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Nov 4 2011

Mayim Bialik is Not Happy with W Magazine

By at 1:39 pm

w magazine ai wei wei photo shootMost articles I can find on the outrageously disgusting “photo shoot” in W Magazine this month are about the “artist” who directed the shoot from under house arrest in China… how powerful. How meaningful. How profound. What. Ever.

The shoot depicts a set up of a model being arrested in a “protest/riot” scene (ok, fine). Then she is hooded, handcuffed and seen in the back of a cop car (a little weird but I am still on board in theory). Then she is undergoing electric torture, silken hair standing on end, handcuffed to a chair (I am flipping out now both because of the sexual play on torture and also the fact that I am wondering what someone who has God forbid undergone this torture might think of this sexualized model undergoing mock electric torture for a photo shoot in W Magazine). And finally, she is showering naked under the gaze of 2 officers, her exposed back to us, rear end thrust into the air as water trickles down her arched back. (I am now officially done finding this photo shoot interesting.)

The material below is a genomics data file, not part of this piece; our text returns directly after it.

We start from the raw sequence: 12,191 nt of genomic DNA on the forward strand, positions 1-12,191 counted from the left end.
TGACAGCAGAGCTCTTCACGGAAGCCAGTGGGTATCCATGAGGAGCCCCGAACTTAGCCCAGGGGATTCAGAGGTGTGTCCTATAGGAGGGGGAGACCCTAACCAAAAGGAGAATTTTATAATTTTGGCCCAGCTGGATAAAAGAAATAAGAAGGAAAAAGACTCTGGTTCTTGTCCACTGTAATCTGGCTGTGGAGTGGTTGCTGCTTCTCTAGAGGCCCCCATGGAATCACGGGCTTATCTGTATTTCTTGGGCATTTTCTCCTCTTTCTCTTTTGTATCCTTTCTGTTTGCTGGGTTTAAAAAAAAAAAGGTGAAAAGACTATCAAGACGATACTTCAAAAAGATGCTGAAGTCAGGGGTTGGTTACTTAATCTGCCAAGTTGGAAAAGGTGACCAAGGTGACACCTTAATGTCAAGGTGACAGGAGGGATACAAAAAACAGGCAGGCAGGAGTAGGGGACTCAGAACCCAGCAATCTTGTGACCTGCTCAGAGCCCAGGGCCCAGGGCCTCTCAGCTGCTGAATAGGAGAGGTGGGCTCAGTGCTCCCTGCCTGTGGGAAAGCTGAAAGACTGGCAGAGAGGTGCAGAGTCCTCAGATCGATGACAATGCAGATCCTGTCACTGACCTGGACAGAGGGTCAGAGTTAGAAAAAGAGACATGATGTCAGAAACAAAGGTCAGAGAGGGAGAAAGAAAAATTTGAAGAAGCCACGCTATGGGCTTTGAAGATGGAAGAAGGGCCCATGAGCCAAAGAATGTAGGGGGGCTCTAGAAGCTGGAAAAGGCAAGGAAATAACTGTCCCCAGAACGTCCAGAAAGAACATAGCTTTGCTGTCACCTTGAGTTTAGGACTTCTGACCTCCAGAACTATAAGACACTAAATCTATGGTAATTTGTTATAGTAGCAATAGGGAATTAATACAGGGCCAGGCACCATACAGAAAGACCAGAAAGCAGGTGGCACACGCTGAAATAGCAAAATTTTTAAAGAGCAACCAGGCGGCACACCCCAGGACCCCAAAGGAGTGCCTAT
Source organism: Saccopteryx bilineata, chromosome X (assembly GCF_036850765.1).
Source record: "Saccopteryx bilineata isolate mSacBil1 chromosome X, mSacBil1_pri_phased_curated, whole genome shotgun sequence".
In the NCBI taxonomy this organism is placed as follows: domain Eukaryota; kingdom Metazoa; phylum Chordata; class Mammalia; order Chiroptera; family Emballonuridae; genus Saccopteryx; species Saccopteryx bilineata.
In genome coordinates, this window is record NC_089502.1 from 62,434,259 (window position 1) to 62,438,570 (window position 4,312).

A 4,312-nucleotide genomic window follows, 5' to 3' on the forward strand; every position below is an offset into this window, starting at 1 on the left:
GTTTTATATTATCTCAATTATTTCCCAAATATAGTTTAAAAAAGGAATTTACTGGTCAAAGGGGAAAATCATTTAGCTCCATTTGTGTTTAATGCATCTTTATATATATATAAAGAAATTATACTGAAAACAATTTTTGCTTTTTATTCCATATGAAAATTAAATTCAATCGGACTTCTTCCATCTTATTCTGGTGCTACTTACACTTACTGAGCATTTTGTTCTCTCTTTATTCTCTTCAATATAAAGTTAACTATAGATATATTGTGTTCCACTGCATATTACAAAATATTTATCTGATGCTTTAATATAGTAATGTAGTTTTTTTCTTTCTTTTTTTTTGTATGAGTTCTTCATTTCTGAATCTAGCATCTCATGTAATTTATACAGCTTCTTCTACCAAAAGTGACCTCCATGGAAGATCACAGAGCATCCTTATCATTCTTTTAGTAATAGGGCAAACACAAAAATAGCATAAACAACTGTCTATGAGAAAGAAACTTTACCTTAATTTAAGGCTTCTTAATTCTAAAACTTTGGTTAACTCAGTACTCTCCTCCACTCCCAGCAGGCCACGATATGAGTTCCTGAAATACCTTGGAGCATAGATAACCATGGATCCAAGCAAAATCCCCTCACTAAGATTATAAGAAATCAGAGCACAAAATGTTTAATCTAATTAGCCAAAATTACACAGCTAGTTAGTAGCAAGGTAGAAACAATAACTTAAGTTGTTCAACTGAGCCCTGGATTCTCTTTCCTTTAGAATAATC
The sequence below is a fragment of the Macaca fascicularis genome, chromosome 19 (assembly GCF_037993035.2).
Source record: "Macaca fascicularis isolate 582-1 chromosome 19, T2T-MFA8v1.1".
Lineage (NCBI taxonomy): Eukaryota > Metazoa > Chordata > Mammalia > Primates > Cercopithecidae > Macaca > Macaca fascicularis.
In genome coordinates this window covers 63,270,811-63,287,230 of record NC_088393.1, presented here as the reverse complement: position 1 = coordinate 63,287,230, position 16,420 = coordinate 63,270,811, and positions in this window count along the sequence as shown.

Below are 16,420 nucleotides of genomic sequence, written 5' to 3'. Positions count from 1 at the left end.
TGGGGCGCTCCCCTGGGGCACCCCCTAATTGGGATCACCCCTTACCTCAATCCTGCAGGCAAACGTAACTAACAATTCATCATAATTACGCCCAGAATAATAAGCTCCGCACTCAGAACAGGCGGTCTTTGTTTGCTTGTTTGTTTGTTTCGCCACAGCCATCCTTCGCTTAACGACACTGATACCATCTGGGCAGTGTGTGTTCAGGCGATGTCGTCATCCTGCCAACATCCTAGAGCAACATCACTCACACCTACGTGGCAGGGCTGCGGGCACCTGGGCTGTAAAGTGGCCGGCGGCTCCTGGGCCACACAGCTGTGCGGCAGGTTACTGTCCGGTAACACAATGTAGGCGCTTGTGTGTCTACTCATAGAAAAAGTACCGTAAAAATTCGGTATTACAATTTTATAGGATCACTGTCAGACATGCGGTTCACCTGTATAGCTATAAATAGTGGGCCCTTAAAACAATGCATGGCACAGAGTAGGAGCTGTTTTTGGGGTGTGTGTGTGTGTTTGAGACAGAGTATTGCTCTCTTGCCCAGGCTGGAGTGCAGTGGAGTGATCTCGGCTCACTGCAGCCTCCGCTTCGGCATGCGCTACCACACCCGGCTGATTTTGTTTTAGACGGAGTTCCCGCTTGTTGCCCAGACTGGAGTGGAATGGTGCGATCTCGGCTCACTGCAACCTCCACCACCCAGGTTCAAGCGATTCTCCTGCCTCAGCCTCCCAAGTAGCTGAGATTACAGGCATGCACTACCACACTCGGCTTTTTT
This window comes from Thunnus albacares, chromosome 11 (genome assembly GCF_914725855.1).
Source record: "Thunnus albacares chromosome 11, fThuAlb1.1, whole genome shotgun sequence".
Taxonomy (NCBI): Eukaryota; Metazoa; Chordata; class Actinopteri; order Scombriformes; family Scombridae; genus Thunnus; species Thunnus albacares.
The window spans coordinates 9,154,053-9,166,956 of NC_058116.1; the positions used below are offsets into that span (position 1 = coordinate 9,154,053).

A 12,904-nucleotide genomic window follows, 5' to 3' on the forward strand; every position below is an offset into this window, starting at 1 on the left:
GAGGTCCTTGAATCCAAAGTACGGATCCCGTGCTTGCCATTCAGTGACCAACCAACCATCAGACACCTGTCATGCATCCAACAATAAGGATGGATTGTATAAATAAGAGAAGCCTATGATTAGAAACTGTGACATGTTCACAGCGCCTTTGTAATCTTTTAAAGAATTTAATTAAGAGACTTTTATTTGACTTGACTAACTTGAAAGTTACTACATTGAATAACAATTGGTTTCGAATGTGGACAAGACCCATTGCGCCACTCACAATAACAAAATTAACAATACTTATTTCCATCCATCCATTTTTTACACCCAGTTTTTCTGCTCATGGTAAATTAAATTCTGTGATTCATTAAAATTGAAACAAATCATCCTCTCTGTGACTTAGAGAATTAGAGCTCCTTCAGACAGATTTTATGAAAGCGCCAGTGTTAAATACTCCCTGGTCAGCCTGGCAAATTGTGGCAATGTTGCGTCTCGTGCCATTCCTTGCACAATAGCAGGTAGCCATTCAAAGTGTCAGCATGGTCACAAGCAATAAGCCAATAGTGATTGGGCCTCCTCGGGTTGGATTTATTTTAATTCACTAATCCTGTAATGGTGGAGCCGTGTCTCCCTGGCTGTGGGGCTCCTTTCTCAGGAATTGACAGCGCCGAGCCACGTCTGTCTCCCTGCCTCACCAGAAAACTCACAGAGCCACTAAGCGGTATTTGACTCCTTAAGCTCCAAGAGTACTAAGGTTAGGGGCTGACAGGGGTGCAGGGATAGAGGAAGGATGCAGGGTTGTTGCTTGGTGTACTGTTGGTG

Here are the images. How’d I do with my descriptions? Sigh.

Is this fetish and I am just not getting it? Am I an out-of-touch mom who need not concern herself with high fashion? Is this some sort of political statement mixed with fetish and I just can’t discern the lines?

Or is it just another example of society becoming increasingly comfortable mixing women’s systematic abuse and torture under the guise of “art”? I understand fetish culture (I think). I am not condemning fetish fashion, fetish sexuality, or fetishism in general. Or maybe I am? Is this the end of me understanding fetish? Or is it more than that?

Don’t tell me I am taking this too seriously; I have been accused of being “too serious” since I was about 10 years old, so that doesn’t deter me anymore. This is serious. The statistics of physical and sexual abuse, rape, imprisonment, and sexual trafficking of women and girls in this country (in your very own cities, friends) and all over the world should offend us and disturb us greatly. If nothing else, it should not be acceptable for women and girls to be sold as prostitutes anywhere. Nowhere. Never.

I wish Ai Weiwei could have made his political statement in a way that didn’t place women at the center of a prism of the combination of torture, imprisonment, abuse and titillation. If any good comes out of this photo shoot, maybe it will be in making someone somewhere speak out against this kind of obscene excuse for art.

I’m not prudish, out-of-touch, or an old fuddy duddy. I am just deeply disturbed.

In case you couldn’t tell.


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